2050, Paris n'est plus qu'un torrent de violences, le terrain de jeu de fanatiques déchus. L'air n'est plus respirable. Les hologrammes ont remplacé les hommes. Le travail n'est plus que le privilège de quelques-uns. Sous l'hégémonie de Dame Consommation, il est devenu interdit de fabriquer et réparer.
Ce livre est un signal d'alerte. Il est futuriste sans être fantaisiste. Un livre terrifiant de vérités aux premières pages et saisissant d'espoir aux dernières. Un très beau roman d'anticipation, empli d'humanité. Un bel appel au vivre ensemble et au retour à l'autosuffisance.
Shane Bearskin, a young Cree man from James Bay, and Theresa Wawati, an Algonquin woman from Northern Quebec, are united by a profound love for each other and a visceral attachment to their cultural heritage. As children both experienced the challenges that face so many young people from indigenous communities. They are university students in Montreal. Theresa is determined to become a lawyer to defend her people whose lands and way of life are constantly encroached upon.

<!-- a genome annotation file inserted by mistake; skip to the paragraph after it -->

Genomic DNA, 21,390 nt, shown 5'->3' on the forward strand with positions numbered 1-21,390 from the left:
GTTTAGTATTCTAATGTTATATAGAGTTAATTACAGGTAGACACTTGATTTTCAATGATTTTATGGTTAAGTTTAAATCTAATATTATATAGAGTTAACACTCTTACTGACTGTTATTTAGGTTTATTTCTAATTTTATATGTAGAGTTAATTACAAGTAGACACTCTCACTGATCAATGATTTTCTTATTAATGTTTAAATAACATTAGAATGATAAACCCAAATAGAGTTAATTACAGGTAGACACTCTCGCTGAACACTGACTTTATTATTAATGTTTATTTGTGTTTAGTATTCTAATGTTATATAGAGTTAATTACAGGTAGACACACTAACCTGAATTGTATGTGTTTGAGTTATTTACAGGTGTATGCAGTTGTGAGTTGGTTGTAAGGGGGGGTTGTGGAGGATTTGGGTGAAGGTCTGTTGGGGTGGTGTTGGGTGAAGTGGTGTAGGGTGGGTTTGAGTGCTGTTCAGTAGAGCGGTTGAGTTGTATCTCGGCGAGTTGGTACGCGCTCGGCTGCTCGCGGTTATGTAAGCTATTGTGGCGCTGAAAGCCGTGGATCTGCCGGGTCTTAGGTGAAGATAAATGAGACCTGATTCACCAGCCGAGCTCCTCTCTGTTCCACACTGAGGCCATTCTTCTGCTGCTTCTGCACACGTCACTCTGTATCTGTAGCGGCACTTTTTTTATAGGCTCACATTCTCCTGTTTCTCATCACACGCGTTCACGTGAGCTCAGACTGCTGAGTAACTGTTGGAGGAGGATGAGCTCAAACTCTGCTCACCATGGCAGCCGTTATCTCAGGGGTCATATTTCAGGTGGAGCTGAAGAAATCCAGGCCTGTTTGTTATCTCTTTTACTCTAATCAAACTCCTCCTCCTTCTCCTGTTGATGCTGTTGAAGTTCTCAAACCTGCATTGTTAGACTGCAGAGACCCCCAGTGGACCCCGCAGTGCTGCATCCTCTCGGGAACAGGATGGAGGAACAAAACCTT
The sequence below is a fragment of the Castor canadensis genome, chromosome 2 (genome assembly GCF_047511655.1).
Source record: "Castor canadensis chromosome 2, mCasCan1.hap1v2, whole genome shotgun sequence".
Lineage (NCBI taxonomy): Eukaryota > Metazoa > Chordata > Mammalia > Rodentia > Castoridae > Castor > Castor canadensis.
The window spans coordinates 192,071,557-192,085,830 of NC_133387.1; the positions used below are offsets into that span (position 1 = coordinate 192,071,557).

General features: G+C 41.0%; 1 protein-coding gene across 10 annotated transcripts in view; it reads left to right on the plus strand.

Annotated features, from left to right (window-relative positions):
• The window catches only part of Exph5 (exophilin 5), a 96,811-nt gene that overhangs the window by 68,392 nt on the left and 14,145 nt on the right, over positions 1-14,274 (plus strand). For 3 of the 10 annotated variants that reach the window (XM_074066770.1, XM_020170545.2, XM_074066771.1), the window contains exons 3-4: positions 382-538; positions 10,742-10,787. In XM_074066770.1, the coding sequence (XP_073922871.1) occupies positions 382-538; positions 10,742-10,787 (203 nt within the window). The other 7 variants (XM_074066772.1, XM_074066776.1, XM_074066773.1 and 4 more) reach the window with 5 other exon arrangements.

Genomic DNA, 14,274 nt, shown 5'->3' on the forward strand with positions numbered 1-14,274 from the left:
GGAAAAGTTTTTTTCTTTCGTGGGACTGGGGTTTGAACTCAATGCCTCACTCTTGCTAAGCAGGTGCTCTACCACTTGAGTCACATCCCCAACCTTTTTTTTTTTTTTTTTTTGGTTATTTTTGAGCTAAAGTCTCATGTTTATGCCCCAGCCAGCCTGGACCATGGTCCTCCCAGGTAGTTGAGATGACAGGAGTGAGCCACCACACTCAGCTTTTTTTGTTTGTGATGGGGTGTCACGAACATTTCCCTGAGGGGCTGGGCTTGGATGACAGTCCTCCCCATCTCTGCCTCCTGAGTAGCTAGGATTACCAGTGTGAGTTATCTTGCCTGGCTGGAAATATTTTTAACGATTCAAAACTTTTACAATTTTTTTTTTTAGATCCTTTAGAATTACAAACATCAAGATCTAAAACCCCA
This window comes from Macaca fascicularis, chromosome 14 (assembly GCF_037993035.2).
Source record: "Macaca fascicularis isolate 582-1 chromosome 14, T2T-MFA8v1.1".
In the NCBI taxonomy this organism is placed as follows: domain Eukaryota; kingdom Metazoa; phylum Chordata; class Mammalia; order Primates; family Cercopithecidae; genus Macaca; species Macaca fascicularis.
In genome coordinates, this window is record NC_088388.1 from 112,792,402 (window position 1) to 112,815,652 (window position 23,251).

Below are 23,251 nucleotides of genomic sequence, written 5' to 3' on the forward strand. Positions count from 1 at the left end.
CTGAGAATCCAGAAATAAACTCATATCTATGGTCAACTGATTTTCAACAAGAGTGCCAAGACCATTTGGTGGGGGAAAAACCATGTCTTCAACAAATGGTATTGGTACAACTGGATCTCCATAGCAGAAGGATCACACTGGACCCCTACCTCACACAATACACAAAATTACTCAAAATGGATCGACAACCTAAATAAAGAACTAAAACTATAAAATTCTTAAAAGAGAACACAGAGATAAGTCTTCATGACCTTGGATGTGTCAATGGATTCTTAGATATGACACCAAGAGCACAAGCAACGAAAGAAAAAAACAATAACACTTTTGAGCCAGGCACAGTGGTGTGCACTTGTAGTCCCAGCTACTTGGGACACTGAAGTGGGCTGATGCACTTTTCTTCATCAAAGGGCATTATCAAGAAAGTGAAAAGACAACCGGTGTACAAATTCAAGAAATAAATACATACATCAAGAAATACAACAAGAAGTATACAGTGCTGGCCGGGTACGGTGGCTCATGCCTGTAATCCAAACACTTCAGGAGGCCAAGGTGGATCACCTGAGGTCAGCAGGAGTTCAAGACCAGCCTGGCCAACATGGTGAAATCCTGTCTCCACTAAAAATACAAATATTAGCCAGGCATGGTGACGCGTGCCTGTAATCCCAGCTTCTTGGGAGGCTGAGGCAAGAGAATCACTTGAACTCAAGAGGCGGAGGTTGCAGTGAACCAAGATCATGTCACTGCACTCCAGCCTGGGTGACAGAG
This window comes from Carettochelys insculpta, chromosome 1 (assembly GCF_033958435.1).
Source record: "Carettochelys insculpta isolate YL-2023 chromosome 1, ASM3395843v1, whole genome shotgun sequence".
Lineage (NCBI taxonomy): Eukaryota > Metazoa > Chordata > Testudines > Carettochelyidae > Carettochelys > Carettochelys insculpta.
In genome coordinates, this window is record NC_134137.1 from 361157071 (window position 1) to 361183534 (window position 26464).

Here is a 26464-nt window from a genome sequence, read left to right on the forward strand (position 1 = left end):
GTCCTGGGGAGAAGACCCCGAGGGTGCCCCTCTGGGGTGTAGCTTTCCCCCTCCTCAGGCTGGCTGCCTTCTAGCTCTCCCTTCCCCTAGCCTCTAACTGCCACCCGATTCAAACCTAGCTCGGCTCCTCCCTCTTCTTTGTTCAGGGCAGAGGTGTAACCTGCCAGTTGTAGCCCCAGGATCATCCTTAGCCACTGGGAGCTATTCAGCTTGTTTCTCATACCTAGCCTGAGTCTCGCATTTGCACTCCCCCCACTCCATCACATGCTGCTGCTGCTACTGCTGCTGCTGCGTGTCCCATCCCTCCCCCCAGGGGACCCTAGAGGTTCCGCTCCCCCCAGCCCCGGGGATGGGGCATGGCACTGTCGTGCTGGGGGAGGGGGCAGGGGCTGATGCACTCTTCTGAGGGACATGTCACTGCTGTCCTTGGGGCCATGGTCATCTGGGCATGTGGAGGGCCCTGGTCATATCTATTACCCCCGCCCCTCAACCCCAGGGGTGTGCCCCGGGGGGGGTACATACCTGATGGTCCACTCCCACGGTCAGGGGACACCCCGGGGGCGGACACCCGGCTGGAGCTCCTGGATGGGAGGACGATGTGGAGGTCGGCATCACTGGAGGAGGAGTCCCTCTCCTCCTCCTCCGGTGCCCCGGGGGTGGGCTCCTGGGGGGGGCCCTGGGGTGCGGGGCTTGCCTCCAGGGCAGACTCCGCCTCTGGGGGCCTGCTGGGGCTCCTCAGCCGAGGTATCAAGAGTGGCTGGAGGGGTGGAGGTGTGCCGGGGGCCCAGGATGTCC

After passing her law faculty entry exams, Theresa is diagnosed with leukemia with about a year to live. Bucking everything modern society would impose on them, they decide to live out their dream, return to live in the bush, like their ancestors, and have a baby.
David Gidmark was born in Wisconsin. Author of ten books, including Birchbark Canoe: Living Among the Algonquin, called "A Canadian Outdoor Classic" by CBC, he has written articles for many publications. He has lectured on the birchbark canoe in Canada, Europe, and the United States, including at the Smithsonian Institution. A canoe he made is in the National Collection of the National Museums of Canada. David Gidmark speaks several languages including English, French, Algonquin, and Tahitian. He lives in Maniwaki, Québec.